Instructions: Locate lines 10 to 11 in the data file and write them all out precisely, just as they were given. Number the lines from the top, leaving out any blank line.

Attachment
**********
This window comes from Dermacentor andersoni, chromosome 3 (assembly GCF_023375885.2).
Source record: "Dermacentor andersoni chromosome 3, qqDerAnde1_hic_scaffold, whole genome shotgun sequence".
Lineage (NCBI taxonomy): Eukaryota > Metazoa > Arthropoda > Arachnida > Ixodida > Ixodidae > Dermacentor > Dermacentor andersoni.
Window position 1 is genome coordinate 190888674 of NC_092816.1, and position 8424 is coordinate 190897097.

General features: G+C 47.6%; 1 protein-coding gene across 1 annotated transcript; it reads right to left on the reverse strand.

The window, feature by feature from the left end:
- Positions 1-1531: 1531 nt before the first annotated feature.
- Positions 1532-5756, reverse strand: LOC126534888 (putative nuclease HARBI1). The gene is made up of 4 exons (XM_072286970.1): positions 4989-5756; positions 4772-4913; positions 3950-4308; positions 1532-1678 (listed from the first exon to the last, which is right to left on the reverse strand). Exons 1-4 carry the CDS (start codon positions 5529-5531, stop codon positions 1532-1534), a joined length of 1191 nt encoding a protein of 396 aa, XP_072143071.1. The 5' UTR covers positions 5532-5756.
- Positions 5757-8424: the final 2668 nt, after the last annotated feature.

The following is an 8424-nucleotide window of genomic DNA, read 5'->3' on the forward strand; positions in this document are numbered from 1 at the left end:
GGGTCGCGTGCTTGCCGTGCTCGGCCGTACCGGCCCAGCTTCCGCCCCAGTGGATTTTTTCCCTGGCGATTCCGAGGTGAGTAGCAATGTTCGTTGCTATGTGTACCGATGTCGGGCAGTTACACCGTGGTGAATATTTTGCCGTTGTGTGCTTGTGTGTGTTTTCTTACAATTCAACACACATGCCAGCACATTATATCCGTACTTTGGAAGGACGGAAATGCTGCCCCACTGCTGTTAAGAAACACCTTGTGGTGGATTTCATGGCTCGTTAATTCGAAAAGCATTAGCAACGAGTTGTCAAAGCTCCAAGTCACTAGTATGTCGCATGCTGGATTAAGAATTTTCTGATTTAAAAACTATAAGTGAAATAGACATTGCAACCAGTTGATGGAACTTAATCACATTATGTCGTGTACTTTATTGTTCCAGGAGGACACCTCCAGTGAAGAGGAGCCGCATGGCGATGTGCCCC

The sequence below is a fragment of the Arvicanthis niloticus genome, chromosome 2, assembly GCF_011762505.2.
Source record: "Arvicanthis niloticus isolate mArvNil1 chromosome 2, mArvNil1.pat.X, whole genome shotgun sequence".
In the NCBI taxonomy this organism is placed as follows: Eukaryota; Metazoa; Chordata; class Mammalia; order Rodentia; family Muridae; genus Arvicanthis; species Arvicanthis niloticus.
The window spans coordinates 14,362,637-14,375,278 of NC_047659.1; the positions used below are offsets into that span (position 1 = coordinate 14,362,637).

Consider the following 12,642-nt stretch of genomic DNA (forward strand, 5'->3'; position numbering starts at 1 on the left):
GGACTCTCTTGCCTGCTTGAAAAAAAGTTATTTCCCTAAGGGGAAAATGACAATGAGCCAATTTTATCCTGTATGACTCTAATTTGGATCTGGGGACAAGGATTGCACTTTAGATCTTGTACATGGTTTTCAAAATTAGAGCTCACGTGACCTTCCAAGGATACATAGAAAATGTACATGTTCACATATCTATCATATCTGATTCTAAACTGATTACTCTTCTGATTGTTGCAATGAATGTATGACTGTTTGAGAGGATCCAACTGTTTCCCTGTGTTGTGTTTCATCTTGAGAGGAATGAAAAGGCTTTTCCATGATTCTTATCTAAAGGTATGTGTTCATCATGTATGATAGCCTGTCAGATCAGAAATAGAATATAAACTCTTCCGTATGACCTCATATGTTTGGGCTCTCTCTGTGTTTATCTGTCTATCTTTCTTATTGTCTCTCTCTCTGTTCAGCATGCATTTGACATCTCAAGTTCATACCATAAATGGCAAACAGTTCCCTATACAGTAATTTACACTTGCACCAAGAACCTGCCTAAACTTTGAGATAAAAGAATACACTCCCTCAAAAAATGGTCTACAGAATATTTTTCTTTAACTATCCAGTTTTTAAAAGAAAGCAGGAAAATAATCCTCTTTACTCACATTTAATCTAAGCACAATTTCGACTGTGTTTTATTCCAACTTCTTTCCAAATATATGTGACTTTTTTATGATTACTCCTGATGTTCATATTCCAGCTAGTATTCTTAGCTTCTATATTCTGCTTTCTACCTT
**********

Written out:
The following is an 8424-nucleotide window of genomic DNA, read 5'->3' on the forward strand; positions in this document are numbered from 1 at the left end:
GGGTCGCGTGCTTGCCGTGCTCGGCCGTACCGGCCCAGCTTCCGCCCCAGTGGATTTTTTCCCTGGCGATTCCGAGGTGAGTAGCAATGTTCGTTGCTATGTGTACCGATGTCGGGCAGTTACACCGTGGTGAATATTTTGCCGTTGTGTGCTTGTGTGTGTTTTCTTACAATTCAACACACATGCCAGCACATTATATCCGTACTTTGGAAGGACGGAAATGCTGCCCCACTGCTGTTAAGAAACACCTTGTGGTGGATTTCATGGCTCGTTAATTCGAAAAGCATTAGCAACGAGTTGTCAAAGCTCCAAGTCACTAGTATGTCGCATGCTGGATTAAGAATTTTCTGATTTAAAAACTATAAGTGAAATAGACATTGCAACCAGTTGATGGAACTTAATCACATTATGTCGTGTACTTTATTGTTCCAGGAGGACACCTCCAGTGAAGAGGAGCCGCATGGCGATGTGCCCC